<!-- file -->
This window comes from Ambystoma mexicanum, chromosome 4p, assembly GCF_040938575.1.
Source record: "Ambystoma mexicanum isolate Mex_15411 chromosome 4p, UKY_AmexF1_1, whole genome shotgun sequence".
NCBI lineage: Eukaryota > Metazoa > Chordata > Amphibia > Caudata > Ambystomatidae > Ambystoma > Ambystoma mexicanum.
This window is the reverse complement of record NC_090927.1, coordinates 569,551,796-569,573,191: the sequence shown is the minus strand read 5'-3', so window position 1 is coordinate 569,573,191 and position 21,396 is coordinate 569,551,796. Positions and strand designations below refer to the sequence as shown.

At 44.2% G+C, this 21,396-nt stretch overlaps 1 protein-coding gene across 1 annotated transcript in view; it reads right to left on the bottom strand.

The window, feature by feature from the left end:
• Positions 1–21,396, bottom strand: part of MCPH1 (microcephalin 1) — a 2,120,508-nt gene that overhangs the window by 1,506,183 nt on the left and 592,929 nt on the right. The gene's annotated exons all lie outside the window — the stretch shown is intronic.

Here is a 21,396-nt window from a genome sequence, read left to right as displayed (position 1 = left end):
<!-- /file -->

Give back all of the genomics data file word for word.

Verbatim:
This window comes from Ambystoma mexicanum, chromosome 4p, assembly GCF_040938575.1.
Source record: "Ambystoma mexicanum isolate Mex_15411 chromosome 4p, UKY_AmexF1_1, whole genome shotgun sequence".
NCBI lineage: Eukaryota > Metazoa > Chordata > Amphibia > Caudata > Ambystomatidae > Ambystoma > Ambystoma mexicanum.
This window is the reverse complement of record NC_090927.1, coordinates 569,551,796-569,573,191: the sequence shown is the minus strand read 5'-3', so window position 1 is coordinate 569,573,191 and position 21,396 is coordinate 569,551,796. Positions and strand designations below refer to the sequence as shown.

At 44.2% G+C, this 21,396-nt stretch overlaps 1 protein-coding gene across 1 annotated transcript in view; it reads right to left on the bottom strand.

The window, feature by feature from the left end:
• Positions 1–21,396, bottom strand: part of MCPH1 (microcephalin 1) — a 2,120,508-nt gene that overhangs the window by 1,506,183 nt on the left and 592,929 nt on the right. The gene's annotated exons all lie outside the window — the stretch shown is intronic.

Here is a 21,396-nt window from a genome sequence, read left to right as displayed (position 1 = left end):